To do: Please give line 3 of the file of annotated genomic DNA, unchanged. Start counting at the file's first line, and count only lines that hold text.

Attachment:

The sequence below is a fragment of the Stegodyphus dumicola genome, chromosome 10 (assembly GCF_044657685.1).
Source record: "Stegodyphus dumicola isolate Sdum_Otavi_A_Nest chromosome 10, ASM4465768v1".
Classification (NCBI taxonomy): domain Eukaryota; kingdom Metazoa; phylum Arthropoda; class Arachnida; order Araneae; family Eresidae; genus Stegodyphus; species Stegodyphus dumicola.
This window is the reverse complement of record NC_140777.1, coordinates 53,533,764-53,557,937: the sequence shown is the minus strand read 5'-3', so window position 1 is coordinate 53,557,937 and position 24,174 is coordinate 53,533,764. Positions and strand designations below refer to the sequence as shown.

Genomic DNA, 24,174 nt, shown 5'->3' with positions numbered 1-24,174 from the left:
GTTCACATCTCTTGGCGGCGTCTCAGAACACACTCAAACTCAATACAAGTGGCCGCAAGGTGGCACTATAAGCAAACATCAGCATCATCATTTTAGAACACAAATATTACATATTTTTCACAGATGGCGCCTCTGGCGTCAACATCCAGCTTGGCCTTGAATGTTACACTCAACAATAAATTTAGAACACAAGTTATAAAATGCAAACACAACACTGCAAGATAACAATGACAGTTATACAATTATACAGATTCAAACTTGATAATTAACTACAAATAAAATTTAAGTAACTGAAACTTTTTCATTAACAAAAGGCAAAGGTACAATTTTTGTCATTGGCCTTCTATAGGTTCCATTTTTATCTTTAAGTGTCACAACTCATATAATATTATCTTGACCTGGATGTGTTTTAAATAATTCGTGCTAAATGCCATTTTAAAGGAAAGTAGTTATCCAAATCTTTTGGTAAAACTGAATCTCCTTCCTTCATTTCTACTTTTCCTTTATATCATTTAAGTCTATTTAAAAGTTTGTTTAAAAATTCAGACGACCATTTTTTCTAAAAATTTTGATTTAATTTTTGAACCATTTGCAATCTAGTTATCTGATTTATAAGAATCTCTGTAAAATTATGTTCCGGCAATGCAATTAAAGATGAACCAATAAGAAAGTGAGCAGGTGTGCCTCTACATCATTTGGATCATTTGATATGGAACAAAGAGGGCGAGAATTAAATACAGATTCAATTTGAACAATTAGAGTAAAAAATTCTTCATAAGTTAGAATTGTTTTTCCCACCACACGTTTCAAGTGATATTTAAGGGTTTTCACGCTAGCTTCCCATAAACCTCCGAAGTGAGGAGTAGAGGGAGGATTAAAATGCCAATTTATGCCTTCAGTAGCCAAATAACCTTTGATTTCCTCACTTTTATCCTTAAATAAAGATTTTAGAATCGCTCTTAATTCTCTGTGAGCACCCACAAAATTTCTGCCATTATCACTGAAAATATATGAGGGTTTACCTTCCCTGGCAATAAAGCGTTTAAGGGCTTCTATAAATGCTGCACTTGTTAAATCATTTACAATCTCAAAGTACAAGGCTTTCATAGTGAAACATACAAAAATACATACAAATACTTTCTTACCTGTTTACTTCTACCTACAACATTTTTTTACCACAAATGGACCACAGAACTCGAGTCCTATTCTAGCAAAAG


Classification (NCBI taxonomy): domain Eukaryota; kingdom Metazoa; phylum Arthropoda; class Arachnida; order Araneae; family Eresidae; genus Stegodyphus; species Stegodyphus dumicola.